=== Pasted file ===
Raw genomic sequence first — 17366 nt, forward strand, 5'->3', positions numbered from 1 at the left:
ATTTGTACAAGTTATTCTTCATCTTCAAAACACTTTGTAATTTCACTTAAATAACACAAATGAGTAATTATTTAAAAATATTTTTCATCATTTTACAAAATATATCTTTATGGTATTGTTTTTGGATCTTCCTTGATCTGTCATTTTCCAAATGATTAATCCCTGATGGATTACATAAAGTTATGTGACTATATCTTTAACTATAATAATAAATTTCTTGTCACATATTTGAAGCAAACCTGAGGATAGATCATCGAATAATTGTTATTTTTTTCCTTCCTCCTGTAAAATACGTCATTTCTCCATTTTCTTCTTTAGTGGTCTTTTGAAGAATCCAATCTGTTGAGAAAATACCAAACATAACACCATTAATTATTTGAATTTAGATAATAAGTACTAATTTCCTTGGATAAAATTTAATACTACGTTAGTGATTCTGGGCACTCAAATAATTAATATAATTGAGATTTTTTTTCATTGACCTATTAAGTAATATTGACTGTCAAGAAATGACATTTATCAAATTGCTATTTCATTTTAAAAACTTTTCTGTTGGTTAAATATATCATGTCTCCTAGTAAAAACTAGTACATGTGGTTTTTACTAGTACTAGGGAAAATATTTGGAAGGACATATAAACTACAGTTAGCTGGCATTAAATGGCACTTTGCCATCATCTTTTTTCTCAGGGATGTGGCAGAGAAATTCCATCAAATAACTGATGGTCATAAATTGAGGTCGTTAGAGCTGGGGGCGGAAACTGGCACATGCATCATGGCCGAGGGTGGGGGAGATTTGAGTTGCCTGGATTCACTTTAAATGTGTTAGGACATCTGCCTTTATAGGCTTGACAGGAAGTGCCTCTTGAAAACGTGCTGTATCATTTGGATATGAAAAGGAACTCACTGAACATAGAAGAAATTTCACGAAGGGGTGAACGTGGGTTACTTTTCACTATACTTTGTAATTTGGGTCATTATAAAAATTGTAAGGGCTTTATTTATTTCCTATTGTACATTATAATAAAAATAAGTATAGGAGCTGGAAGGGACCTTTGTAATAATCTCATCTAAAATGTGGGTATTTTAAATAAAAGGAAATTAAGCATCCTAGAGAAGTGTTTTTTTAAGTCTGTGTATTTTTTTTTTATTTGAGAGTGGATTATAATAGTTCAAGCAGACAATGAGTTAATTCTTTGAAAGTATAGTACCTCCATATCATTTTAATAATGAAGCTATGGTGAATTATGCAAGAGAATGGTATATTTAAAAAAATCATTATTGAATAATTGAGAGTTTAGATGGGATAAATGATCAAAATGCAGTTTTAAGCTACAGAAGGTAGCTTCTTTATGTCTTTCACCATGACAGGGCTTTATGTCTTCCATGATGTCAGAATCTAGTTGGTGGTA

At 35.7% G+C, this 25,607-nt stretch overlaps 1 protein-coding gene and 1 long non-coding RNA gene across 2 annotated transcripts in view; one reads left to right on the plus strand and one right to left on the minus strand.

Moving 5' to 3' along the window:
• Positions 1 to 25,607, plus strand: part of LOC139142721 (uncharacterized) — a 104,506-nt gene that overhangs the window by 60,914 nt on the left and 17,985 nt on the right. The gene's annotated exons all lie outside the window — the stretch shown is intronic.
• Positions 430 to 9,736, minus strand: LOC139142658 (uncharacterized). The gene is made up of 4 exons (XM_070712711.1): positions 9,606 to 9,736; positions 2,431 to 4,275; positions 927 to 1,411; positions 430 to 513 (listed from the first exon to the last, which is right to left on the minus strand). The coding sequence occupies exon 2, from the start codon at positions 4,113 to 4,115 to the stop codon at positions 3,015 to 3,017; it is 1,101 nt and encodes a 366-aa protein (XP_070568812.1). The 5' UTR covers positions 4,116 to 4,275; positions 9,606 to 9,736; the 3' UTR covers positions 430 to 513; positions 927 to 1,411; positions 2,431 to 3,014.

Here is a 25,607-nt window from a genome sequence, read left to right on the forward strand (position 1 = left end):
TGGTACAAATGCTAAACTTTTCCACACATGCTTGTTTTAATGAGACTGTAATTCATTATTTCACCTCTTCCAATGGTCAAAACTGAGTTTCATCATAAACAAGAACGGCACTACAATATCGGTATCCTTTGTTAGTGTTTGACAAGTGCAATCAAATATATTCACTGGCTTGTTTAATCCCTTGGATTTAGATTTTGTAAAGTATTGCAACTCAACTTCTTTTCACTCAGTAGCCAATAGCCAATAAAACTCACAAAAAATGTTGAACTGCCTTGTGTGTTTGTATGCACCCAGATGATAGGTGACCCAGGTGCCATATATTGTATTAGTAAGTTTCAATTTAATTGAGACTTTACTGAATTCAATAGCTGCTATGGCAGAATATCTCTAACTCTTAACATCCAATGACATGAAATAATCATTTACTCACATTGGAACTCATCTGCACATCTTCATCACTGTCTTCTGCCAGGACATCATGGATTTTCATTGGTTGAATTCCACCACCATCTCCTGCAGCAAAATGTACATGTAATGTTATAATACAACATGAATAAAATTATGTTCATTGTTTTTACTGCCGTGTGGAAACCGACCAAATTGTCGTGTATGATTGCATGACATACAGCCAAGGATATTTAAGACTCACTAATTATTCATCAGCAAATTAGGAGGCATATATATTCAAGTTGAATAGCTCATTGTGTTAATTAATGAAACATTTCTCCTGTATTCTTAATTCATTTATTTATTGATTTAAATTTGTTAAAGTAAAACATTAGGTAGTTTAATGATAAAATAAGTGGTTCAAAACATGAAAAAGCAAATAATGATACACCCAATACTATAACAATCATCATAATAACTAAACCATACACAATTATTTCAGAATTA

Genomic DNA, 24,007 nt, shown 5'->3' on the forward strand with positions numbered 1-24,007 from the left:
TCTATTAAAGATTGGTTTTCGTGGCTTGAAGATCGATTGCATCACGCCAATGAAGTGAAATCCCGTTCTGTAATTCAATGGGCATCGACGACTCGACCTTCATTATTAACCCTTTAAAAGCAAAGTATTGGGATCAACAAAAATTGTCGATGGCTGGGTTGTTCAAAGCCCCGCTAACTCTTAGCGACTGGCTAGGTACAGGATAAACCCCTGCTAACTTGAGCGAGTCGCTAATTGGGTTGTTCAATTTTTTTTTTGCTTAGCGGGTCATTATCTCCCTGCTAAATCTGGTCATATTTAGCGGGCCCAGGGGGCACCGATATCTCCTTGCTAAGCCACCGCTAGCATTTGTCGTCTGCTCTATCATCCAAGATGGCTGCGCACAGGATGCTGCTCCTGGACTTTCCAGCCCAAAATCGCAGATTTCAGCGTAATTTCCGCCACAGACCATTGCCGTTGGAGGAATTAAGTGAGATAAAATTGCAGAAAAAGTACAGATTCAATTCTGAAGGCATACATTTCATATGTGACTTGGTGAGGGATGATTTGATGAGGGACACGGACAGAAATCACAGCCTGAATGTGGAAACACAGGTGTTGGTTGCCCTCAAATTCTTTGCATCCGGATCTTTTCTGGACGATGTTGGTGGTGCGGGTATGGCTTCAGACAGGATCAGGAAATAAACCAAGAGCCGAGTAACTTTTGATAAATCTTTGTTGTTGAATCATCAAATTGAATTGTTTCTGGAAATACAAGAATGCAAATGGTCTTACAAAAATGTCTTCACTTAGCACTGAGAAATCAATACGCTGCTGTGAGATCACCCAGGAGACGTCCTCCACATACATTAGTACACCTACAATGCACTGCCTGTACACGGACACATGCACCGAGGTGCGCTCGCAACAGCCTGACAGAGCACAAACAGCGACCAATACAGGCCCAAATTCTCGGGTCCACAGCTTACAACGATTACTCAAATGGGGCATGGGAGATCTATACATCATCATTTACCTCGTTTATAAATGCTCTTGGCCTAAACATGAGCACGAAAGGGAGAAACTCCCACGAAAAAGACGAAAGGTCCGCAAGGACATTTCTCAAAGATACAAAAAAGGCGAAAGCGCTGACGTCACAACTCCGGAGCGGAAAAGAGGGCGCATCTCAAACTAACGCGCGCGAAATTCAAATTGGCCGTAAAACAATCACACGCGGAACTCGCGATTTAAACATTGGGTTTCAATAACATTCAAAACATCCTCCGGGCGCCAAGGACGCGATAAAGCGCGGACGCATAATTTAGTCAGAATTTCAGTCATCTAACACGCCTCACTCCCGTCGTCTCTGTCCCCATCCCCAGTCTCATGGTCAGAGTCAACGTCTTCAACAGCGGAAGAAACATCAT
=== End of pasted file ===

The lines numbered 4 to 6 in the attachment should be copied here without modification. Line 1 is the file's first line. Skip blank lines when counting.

Moving 5' to 3' along the window:
• Positions 1 to 25,607, plus strand: part of LOC139142721 (uncharacterized) — a 104,506-nt gene that overhangs the window by 60,914 nt on the left and 17,985 nt on the right. The gene's annotated exons all lie outside the window — the stretch shown is intronic.
• Positions 430 to 9,736, minus strand: LOC139142658 (uncharacterized). The gene is made up of 4 exons (XM_070712711.1): positions 9,606 to 9,736; positions 2,431 to 4,275; positions 927 to 1,411; positions 430 to 513 (listed from the first exon to the last, which is right to left on the minus strand). The coding sequence occupies exon 2, from the start codon at positions 4,113 to 4,115 to the stop codon at positions 3,015 to 3,017; it is 1,101 nt and encodes a 366-aa protein (XP_070568812.1). The 5' UTR covers positions 4,116 to 4,275; positions 9,606 to 9,736; the 3' UTR covers positions 430 to 513; positions 927 to 1,411; positions 2,431 to 3,014.